I believe I am changing the world, one diaper at a time. I have to believe this, or being home with my children would shake my sanity.
There was a time when my life was organized, my body moisturized. The freedoms of childfree adulthood went unappreciated. Now there’s a new normal. I wear the same sweatpants and I constantly pick up toys. Days are full of sidewalk chalk, LEGOs, and the smell of grape cough syrup. The minutia of living with small children causes me to feel like my hours are on automatic replay: make food, serve food, clean up; make food, serve food, clean up. Where my life was once smooth jazz, now it’s a cacophony of cartoons and Raffi on repeat. Some days I don’t brush my teeth. Some days I feel invisible.
Before I became a mother, I thought parenting would be easy. I liked kids and was comfortable around them. I knew how to change a diaper and never wanted a life without children. But my firstborn brought a reality for which I was unprepared. My previous vision of motherhood came from the poetry of Mother’s Day cards. In truth, my children cling to me like leeches, unrelenting bundles of need. It’s difficult to find meaning amid the continuous knock-knock jokes and “Why? Why? Why?” The demands are constant; the crises are hourly. No, you cannot give my plants a haircut. No, your broccoli isn’t poisonous. Yes, you must aim for the toilet. My sense of self, once confident and recognizable, is now at times fleeting and fragile. Gratefulness can be shamefully elusive.
Yet deep down, I know I have the most meaningful job in the world: raising children. I invest all that I know to be true and worthy into impressionable young lives and hope they forgive me when I fall short of what they deserve. While the days are long, the years are speeding by. I take my moments of beauty as they come: baking cookies together, finally finding a babysitter for date night, a stick-figured drawing of our family labeled “We aor happee.” In these moments I see what I have, not what I lack. My carefully pruned former life is now a wild, overgrown garden bursting with color and scent. My life has never been so messy, or so beautiful.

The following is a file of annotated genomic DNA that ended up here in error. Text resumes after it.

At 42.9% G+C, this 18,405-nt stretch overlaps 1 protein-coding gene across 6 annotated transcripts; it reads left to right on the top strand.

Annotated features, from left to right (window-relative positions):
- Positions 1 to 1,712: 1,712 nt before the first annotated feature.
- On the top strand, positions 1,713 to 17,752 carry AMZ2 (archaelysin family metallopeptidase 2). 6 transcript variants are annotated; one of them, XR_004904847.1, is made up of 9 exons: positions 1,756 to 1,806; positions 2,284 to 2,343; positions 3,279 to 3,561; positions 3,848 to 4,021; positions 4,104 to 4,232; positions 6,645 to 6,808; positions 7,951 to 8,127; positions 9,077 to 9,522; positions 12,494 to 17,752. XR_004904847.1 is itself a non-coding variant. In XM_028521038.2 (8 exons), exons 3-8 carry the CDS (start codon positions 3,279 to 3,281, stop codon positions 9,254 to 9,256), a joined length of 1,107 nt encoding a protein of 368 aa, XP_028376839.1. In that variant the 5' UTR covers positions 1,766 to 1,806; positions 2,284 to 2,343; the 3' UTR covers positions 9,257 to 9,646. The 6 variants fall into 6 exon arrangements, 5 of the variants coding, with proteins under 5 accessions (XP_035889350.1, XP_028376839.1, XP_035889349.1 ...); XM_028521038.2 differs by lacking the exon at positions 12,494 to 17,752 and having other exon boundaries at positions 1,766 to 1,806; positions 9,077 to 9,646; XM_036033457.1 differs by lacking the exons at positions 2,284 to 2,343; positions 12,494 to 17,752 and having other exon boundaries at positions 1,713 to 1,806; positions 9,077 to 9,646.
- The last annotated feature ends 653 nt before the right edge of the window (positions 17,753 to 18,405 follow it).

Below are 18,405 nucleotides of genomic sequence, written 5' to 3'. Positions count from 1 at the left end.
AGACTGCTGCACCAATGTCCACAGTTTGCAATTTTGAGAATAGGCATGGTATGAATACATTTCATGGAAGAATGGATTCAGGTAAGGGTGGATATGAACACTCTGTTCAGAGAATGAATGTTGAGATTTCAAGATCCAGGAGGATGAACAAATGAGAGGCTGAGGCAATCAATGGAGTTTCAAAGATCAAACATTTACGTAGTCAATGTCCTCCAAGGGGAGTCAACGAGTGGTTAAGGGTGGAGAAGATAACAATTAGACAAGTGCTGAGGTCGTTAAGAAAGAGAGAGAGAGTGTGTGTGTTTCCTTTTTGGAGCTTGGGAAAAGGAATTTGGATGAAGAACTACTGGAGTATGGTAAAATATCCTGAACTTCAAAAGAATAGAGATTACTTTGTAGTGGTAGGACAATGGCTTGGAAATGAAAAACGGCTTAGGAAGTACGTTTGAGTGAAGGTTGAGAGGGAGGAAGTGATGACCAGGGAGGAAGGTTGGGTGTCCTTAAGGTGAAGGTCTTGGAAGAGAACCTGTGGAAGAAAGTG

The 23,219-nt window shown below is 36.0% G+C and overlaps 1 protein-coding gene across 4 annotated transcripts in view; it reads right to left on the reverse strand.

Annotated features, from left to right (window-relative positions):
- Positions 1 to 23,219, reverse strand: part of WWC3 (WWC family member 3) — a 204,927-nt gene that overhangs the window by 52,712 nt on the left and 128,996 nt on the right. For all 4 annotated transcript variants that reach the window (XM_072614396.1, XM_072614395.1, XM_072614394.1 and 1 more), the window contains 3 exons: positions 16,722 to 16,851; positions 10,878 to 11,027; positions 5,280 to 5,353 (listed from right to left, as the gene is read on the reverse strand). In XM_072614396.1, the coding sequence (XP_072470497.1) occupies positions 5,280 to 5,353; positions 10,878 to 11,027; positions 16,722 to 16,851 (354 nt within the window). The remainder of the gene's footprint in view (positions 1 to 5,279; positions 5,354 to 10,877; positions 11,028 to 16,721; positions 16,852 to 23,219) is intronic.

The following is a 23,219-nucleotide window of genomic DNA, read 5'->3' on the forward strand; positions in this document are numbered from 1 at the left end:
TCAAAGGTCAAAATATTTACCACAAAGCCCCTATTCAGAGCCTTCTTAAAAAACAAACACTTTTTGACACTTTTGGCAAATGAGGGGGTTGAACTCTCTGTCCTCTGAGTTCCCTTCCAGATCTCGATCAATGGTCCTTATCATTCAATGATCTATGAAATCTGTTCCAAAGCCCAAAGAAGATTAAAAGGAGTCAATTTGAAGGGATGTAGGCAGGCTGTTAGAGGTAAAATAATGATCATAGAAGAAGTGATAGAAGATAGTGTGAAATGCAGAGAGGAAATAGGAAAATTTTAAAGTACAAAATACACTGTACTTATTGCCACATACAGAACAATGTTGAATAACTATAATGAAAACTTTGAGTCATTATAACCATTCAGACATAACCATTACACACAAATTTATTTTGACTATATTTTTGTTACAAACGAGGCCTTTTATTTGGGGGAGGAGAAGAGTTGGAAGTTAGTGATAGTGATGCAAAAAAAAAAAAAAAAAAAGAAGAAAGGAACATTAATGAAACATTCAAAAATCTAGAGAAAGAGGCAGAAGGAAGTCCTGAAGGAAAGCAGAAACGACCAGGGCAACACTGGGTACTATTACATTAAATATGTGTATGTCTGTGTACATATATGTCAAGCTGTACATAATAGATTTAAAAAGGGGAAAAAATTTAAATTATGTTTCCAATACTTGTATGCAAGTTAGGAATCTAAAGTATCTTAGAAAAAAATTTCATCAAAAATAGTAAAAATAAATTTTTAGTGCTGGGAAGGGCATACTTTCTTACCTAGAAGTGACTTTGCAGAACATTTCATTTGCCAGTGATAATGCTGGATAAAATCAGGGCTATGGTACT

I am a stay-at-home parent and I am thankful to have that choice. This bittersweet tether to the home gives me my sense of belonging and purpose. Though it is easily forgotten during the temper tantrums (both mine and theirs), this glorious tediousness is my calling. I am doing my best to raise children of integrity and compassion, and I trust that these values will pass on to future generations. This is what I offer to the world.
Kristen Hands is a Louisiana native who has called Lexington home for nearly twenty years. She joined a writing group at the Carnegie Center to have conversation with grownups during her kids’ naptime. The basis for this essay originated there.
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